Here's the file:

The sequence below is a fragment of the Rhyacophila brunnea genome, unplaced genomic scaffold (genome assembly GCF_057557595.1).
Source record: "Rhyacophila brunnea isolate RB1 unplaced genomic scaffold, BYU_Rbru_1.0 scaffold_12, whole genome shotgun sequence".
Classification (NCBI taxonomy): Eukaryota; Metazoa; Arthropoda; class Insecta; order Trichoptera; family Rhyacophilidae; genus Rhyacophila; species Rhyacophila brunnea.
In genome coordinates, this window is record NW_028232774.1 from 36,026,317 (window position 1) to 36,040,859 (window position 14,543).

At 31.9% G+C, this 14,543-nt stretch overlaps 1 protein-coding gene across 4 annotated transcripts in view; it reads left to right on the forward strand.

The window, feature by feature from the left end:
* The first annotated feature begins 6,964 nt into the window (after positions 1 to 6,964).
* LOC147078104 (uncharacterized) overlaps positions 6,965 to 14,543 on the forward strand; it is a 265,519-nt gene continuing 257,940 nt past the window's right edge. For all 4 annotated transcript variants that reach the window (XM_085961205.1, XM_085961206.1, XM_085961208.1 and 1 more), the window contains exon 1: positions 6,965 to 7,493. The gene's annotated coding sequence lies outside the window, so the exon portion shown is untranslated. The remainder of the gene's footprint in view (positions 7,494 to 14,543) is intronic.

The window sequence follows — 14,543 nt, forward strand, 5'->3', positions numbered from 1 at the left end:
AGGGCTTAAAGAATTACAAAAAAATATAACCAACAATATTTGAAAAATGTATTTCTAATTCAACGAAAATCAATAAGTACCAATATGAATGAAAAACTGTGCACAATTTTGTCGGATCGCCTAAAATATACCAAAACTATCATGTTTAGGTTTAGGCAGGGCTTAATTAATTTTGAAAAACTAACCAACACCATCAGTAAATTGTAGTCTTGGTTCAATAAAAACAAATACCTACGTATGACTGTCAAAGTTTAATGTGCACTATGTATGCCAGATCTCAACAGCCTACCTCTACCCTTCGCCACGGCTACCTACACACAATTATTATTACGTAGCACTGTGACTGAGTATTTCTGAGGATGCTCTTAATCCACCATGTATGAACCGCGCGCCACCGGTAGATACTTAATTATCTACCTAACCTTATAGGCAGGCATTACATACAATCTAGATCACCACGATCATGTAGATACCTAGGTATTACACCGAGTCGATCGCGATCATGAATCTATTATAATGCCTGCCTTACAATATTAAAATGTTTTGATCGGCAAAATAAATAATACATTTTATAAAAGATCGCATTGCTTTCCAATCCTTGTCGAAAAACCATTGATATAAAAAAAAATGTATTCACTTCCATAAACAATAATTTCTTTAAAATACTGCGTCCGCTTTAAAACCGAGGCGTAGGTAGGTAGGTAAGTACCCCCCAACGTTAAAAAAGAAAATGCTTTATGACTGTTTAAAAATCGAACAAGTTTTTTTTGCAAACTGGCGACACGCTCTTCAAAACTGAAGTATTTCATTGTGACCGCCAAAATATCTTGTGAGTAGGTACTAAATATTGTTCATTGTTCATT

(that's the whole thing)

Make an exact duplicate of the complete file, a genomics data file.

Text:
The sequence below is a fragment of the Rhyacophila brunnea genome, unplaced genomic scaffold (genome assembly GCF_057557595.1).
Source record: "Rhyacophila brunnea isolate RB1 unplaced genomic scaffold, BYU_Rbru_1.0 scaffold_12, whole genome shotgun sequence".
Classification (NCBI taxonomy): Eukaryota; Metazoa; Arthropoda; class Insecta; order Trichoptera; family Rhyacophilidae; genus Rhyacophila; species Rhyacophila brunnea.
In genome coordinates, this window is record NW_028232774.1 from 36,026,317 (window position 1) to 36,040,859 (window position 14,543).

At 31.9% G+C, this 14,543-nt stretch overlaps 1 protein-coding gene across 4 annotated transcripts in view; it reads left to right on the forward strand.

The window, feature by feature from the left end:
* The first annotated feature begins 6,964 nt into the window (after positions 1 to 6,964).
* LOC147078104 (uncharacterized) overlaps positions 6,965 to 14,543 on the forward strand; it is a 265,519-nt gene continuing 257,940 nt past the window's right edge. For all 4 annotated transcript variants that reach the window (XM_085961205.1, XM_085961206.1, XM_085961208.1 and 1 more), the window contains exon 1: positions 6,965 to 7,493. The gene's annotated coding sequence lies outside the window, so the exon portion shown is untranslated. The remainder of the gene's footprint in view (positions 7,494 to 14,543) is intronic.

The window sequence follows — 14,543 nt, forward strand, 5'->3', positions numbered from 1 at the left end:
AGGGCTTAAAGAATTACAAAAAAATATAACCAACAATATTTGAAAAATGTATTTCTAATTCAACGAAAATCAATAAGTACCAATATGAATGAAAAACTGTGCACAATTTTGTCGGATCGCCTAAAATATACCAAAACTATCATGTTTAGGTTTAGGCAGGGCTTAATTAATTTTGAAAAACTAACCAACACCATCAGTAAATTGTAGTCTTGGTTCAATAAAAACAAATACCTACGTATGACTGTCAAAGTTTAATGTGCACTATGTATGCCAGATCTCAACAGCCTACCTCTACCCTTCGCCACGGCTACCTACACACAATTATTATTACGTAGCACTGTGACTGAGTATTTCTGAGGATGCTCTTAATCCACCATGTATGAACCGCGCGCCACCGGTAGATACTTAATTATCTACCTAACCTTATAGGCAGGCATTACATACAATCTAGATCACCACGATCATGTAGATACCTAGGTATTACACCGAGTCGATCGCGATCATGAATCTATTATAATGCCTGCCTTACAATATTAAAATGTTTTGATCGGCAAAATAAATAATACATTTTATAAAAGATCGCATTGCTTTCCAATCCTTGTCGAAAAACCATTGATATAAAAAAAAATGTATTCACTTCCATAAACAATAATTTCTTTAAAATACTGCGTCCGCTTTAAAACCGAGGCGTAGGTAGGTAGGTAAGTACCCCCCAACGTTAAAAAAGAAAATGCTTTATGACTGTTTAAAAATCGAACAAGTTTTTTTTGCAAACTGGCGACACGCTCTTCAAAACTGAAGTATTTCATTGTGACCGCCAAAATATCTTGTGAGTAGGTACTAAATATTGTTCATTGTTCATT